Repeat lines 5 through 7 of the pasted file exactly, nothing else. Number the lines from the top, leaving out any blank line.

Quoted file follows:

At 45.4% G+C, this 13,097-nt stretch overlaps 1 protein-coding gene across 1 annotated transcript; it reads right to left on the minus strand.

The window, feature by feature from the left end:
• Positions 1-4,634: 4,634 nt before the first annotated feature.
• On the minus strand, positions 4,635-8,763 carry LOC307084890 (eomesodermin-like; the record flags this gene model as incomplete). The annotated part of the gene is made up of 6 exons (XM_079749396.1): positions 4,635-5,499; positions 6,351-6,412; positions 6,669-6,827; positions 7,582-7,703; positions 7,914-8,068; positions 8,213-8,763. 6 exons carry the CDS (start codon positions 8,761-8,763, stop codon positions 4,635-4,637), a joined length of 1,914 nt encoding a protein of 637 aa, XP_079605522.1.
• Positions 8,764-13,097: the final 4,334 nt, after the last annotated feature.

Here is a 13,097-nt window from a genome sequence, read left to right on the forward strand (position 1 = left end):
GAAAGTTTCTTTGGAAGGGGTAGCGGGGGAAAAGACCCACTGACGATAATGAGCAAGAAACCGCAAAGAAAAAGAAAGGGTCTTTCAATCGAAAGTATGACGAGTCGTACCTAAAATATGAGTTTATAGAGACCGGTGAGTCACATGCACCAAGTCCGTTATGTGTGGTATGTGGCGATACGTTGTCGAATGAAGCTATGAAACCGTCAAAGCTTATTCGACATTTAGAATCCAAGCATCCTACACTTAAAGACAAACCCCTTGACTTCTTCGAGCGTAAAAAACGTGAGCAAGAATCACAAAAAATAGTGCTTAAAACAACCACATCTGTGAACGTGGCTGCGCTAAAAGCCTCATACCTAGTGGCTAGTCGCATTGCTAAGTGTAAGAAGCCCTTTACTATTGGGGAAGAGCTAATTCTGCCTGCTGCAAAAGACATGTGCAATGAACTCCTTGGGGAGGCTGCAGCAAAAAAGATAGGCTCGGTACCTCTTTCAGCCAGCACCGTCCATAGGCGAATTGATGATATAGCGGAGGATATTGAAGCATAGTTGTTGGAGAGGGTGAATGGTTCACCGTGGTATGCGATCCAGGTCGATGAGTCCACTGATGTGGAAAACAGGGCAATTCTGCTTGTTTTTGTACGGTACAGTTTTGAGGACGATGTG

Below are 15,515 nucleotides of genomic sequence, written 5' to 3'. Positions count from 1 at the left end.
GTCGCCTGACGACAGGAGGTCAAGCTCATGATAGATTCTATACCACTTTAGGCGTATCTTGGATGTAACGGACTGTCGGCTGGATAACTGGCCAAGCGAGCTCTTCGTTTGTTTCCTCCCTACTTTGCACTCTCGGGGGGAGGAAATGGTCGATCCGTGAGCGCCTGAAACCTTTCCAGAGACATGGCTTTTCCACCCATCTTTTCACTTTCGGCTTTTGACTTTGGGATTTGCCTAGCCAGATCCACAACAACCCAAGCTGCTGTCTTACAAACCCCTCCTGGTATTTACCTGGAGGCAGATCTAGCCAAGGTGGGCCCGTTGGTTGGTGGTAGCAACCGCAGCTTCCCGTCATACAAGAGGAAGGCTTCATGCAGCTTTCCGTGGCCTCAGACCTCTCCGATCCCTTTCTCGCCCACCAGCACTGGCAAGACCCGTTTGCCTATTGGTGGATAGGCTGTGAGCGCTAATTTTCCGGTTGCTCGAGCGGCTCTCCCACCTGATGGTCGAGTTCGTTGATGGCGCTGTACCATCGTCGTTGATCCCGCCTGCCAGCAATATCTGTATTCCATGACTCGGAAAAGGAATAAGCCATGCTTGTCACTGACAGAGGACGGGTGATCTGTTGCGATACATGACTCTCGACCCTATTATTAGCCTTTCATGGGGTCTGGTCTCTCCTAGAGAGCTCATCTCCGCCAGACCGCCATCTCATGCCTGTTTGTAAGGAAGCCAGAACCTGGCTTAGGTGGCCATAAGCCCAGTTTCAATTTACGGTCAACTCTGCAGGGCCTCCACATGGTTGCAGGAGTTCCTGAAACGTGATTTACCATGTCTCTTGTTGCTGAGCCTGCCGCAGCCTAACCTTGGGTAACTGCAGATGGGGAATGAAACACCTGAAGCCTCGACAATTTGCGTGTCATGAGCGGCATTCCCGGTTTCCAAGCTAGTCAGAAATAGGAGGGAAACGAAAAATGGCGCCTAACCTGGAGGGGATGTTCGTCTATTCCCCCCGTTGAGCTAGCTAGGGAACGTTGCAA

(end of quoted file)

• Positions 8,764-13,097: the final 4,334 nt, after the last annotated feature.

Here is a 13,097-nt window from a genome sequence, read left to right on the forward strand (position 1 = left end):
GAAAGTTTCTTTGGAAGGGGTAGCGGGGGAAAAGACCCACTGACGATAATGAGCAAGAAACCGCAAAGAAAAAGAAAGGGTCTTTCAATCGAAAGTATGACGAGTCGTACCTAAAATATGAGTTTATAGAGACCGGTGAGTCACATGCACCAAGTCCGTTATGTGTGGTATGTGGCGATACGTTGTCGAATGAAGCTATGAAACCGTCAAAGCTTATTCGACATTTAGAATCCAAGCATCCTACACTTAAAGACAAACCCCTTGACTTCTTCGAGCGTAAAAAACGTGAGCAAGAATCACAAAAAATAGTGCTTAAAACAACCACATCTGTGAACGTGGCTGCGCTAAAAGCCTCATACCTAGTGGCTAGTCGCATTGCTAAGTGTAAGAAGCCCTTTACTATTGGGGAAGAGCTAATTCTGCCTGCTGCAAAAGACATGTGCAATGAACTCCTTGGGGAGGCTGCAGCAAAAAAGATAGGCTCGGTACCTCTTTCAGCCAGCACCGTCCATAGGCGAATTGATGATATAGCGGAGGATATTGAAGCATAGTTGTTGGAGAGGGTGAATGGTTCACCGTGGTATGCGATCCAGGTCGATGAGTCCACTGATGTGGAAAACAGGGCAATTCTGCTTGTTTTTGTACGGTACAGTTTTGAGGACGATGTG